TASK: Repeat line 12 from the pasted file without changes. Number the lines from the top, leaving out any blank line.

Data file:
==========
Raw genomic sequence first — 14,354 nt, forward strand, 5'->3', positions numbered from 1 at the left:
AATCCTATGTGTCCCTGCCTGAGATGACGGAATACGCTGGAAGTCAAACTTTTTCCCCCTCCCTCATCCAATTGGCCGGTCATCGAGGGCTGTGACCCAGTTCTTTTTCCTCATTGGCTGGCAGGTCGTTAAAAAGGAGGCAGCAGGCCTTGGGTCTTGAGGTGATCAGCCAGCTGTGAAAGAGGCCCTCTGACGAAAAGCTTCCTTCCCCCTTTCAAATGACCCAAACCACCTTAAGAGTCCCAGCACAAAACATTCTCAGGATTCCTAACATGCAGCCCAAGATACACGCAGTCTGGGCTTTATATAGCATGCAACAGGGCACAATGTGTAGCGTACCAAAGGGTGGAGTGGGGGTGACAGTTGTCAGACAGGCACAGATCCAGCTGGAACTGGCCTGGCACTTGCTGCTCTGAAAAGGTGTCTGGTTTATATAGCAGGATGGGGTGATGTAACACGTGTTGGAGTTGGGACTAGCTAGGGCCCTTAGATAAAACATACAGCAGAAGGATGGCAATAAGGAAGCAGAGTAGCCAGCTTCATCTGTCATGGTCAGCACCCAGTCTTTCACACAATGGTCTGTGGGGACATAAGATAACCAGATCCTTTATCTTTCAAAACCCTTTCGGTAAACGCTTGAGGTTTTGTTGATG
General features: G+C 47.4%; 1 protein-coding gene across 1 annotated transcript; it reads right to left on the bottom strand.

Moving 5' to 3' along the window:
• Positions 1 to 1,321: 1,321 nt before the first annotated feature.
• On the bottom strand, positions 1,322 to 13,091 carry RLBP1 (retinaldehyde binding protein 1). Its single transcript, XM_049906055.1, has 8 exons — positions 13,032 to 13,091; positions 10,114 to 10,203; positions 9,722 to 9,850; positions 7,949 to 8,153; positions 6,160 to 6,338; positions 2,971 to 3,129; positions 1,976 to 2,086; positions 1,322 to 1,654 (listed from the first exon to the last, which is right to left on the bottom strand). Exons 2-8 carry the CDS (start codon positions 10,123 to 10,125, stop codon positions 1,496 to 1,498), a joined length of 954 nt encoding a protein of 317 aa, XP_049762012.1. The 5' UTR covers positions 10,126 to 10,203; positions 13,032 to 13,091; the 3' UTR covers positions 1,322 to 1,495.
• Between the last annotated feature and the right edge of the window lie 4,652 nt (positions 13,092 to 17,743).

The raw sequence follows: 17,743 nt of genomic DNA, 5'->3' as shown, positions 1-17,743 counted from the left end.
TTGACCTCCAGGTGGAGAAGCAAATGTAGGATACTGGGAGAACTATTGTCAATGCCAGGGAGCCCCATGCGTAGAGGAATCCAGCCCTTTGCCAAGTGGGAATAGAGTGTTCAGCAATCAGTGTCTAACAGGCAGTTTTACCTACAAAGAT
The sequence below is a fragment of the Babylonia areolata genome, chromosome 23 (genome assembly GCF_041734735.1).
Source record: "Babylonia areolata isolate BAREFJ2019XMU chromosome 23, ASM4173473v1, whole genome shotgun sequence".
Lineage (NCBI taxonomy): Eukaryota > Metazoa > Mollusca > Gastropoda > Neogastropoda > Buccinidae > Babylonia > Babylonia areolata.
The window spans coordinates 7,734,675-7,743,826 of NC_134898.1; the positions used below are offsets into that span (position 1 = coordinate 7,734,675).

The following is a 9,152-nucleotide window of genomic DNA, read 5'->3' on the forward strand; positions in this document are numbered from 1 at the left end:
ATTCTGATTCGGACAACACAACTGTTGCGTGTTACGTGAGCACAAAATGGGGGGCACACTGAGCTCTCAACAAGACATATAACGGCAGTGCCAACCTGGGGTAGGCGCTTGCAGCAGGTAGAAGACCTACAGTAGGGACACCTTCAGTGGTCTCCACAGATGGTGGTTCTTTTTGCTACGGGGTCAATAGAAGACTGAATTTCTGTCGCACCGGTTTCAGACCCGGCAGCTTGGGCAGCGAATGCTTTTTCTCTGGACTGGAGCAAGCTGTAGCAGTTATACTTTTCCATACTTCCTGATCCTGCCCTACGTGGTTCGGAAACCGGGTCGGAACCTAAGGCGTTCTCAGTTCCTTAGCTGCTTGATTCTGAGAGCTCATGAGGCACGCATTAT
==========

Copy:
Lineage (NCBI taxonomy): Eukaryota > Metazoa > Mollusca > Gastropoda > Neogastropoda > Buccinidae > Babylonia > Babylonia areolata.